Relying on THIS to diagnose Alzheimer’s is a BIG mistake

It’s no secret that there are some ways to know if your health is really in danger.  

These signals—some are called biomarkers—can be everyday health issues that most of us encounter at our yearly checkups…  

High blood pressure is an indicator of heart disease risk…. 

Hemoglobin A1C (HbA1c) assesses long-term blood sugar control…  

And at the National Cancer Institute (NCI), when I was a young researcher there in the mid-1980s, they started pushing the use of exotic biomarkers, like prostate specific antigen (PSA), which really didn’t pan out. (But that hasn’t stopped them from using—and relying—on these less-than-impressive markers. Even though many of them never made the cut as a useful clinical marker. If only they had used simple biomarkers for inflammation to assess cancer risk, as well heart disease, and other chronic disorders.) 

Of course, these biomarkers are far from perfect.  

And when it comes to diagnosing Alzheimer’s disease (AD) and dementia…they’re downright FLAWED.  

The flawed “biomarker” of AD 

Many mainstream medical doctors rely heavily on detecting the presence of a biomarker called amyloid plaque. (And a new blood test is on the horizon.)

But as I explained earlier this month, amyloid, at best, seems to be an incidental or inconsequential side effect of aging—in some people. It’s certainly NOT the cause of dementia by any scientific description of “cause-and-effect.”  

According to Dr. Jason Karlawish, a highly respected expert in the field, mainstream doctors don’t have any effective solutions for AD. So, just relying on this flawed biomarker stigmatizes patients and their condition.  

Dr. Karlawish is the co-director of the memory center at the University of Pennsylvania (my alma mater). His name may sound familiar to you, as he recently resigned (along with two other experts, including one of my former students from Penn) from the Food and Drug Administration’s (FDA) independent advisory panel over the agency’s disgraceful approval of the AD drug aducanumab. He’s also the author of a book entitled, The Problem of Alzheimer’s: How Science, Culture and Politics Turned a Rare Disease Into a Crisis and What We Can Do About It. 

I certainly agree with Dr. Karlawish that using the presence of amyloid as a biomarker is ineffective. Especially because there’s already a huge stigma surrounding people who develop AD.  

I mean, just think about how some people were quick to stigmatize President Ronald Reagan after his diagnosis was made (well after he had left the White House)…  

Stigma still surrounds Reagan’s time in office, despite lack of evidence 

In a recent interview, Dr. Karlawish recounted a story about Reagan’s former Ambassador to the United Kingdom, Walter Annenberg. Apparently, after Reagan’s condition became public, Annenberg said that he preferred to remember Reagan as a vigorous fellow. And that he didn’t want to see the former President anymore because he was just “out of it.”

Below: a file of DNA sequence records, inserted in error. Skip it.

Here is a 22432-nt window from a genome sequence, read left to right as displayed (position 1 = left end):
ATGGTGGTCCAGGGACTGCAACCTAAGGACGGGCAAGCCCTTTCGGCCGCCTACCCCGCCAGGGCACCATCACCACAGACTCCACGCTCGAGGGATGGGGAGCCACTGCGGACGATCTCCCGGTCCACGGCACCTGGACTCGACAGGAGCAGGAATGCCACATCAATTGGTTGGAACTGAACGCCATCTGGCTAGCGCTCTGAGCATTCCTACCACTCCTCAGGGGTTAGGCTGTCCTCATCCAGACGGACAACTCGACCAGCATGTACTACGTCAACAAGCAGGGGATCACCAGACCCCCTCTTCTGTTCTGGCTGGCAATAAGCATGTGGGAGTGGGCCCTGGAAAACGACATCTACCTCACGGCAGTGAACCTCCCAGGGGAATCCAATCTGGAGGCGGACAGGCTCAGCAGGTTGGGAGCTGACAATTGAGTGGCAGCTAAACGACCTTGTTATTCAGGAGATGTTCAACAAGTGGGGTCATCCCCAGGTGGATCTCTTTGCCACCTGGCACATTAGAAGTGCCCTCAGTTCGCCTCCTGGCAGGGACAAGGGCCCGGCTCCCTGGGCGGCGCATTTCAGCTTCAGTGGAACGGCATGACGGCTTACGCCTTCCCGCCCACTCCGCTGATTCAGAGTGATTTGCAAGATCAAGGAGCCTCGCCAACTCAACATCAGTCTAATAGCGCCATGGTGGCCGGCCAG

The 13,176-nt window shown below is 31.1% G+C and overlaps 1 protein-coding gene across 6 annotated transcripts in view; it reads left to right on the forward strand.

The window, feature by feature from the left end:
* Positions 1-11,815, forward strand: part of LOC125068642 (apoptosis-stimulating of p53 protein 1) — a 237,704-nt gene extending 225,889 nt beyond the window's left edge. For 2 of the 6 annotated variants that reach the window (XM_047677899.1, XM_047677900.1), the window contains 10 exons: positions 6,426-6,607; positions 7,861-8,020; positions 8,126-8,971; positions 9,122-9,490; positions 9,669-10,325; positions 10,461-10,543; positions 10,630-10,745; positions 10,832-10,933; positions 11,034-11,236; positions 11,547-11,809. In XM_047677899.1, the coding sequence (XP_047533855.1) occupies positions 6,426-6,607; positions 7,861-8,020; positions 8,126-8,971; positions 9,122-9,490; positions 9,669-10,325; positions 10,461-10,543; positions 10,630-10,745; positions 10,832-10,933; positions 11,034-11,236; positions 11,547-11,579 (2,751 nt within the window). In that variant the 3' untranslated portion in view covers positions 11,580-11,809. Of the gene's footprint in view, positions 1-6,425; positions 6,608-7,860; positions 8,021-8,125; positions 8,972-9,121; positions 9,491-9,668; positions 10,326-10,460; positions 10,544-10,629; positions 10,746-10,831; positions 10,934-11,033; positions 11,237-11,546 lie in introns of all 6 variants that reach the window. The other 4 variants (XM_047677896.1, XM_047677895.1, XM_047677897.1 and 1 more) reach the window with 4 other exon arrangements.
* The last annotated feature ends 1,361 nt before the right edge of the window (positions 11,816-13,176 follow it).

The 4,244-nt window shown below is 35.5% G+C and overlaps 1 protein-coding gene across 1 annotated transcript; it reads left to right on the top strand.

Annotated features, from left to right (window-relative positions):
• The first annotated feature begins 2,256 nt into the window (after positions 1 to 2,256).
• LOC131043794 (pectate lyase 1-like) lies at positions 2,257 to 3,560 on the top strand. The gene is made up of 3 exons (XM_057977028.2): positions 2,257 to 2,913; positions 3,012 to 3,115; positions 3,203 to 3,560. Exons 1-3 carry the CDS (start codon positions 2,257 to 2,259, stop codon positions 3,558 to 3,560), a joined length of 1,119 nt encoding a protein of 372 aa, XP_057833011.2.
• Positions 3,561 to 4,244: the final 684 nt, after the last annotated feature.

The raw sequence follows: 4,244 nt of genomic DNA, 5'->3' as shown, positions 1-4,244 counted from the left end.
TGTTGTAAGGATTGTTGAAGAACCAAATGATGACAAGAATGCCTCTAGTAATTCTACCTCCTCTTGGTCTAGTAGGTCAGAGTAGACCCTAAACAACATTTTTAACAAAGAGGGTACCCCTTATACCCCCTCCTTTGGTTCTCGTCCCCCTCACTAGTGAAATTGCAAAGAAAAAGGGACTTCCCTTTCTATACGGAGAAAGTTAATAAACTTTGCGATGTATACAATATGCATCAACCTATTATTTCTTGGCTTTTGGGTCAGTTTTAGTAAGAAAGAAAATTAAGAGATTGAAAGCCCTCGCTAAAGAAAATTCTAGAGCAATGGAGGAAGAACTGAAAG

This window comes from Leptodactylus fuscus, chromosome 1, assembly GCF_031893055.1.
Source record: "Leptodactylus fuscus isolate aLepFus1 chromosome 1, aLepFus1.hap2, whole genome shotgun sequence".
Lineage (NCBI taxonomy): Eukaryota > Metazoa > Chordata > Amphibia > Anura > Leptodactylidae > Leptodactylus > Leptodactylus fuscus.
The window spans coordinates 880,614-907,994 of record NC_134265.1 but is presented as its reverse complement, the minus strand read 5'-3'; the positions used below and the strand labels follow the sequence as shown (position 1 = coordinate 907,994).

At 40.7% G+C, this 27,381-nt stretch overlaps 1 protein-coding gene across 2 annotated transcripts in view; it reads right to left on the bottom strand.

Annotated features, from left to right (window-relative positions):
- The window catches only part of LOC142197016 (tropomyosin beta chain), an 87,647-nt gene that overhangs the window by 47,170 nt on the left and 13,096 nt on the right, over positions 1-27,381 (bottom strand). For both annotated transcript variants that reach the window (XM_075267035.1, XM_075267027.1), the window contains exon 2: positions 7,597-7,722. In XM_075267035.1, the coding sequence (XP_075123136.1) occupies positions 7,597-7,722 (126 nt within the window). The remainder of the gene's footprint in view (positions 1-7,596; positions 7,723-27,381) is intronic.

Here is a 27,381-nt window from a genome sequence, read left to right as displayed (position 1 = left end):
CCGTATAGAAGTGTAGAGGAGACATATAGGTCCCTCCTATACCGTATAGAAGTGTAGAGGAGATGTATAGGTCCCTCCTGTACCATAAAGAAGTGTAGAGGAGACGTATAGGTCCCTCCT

Of course, we know with a good bit of certainty that Reagan did not suffer from AD while serving in the White House.  

In fact, after President Reagan went public with his diagnosis, historians, the press, political rivals, physicians, and anyone with a grudge went back through Reagan’s time in office with a fine-toothed comb—looking for any sign of failing cognitive function.  

I also had extensive discussions with the Director of the Reagan Presidential Library in California, who had thoroughly researched the issue, during the time I led the effort with members of the U.S. Congress to create medical guidelines under the 25th Amendment on Presidential Disability. He told me they had even performed a “media analysis,” looking for any news reports linking Reagan to failing mental capacity during the 1980s.  

None of these investigations have ever found a shred of evidence to suggest Reagan suffered from any cognitive decline while in office. Yet, as Dr. Karlawish pointed out, the stigma still remains. 

Safe, natural approaches backed by years of research  

My point here today is this: Instead of relying on the faulty, useless amyloid biomarker—which just doesn’t prove anything and, sadly, just creates a stigma—how about we use simple, sensible approaches to help assess cognitive health in older people?  

For instance, declining financial literacy or sense of smell may actually indicate a problem. And when that occurs, we should be recommending safe, science-backed, natural options for treating AD instead.

Indeed, seven years ago, researchers with UCLA published groundbreaking clinical research showing that AD and dementia could be reversed in nine out of 10 people who follow a dozen simple lifestyle steps. Even though this research began in earnest years ago, most physicians still don’t know about it.   

That’s why I urge you to become your own advocate and check out myComplete Alzheimer’s Fighting Protocol. This innovative learning tool includes all of the natural steps and nutritional advice used to fight and reverse AD, as outlined in the original UCLA protocol.   

Plus, it contains important, additional steps, which I added based on 40 years of my own, personal research. Including specific recommendations for supplementing with berberine, folic acid, grape extract, lutein, thiamine, turmeric, and vitamins B6 and B12. To learn more about this comprehensive protocol, or to enroll today,click here now.  


“A Revolution Is Underway in Alzheimer’s, and It’s Not All Good.” MedPage Today, 4/2/21. (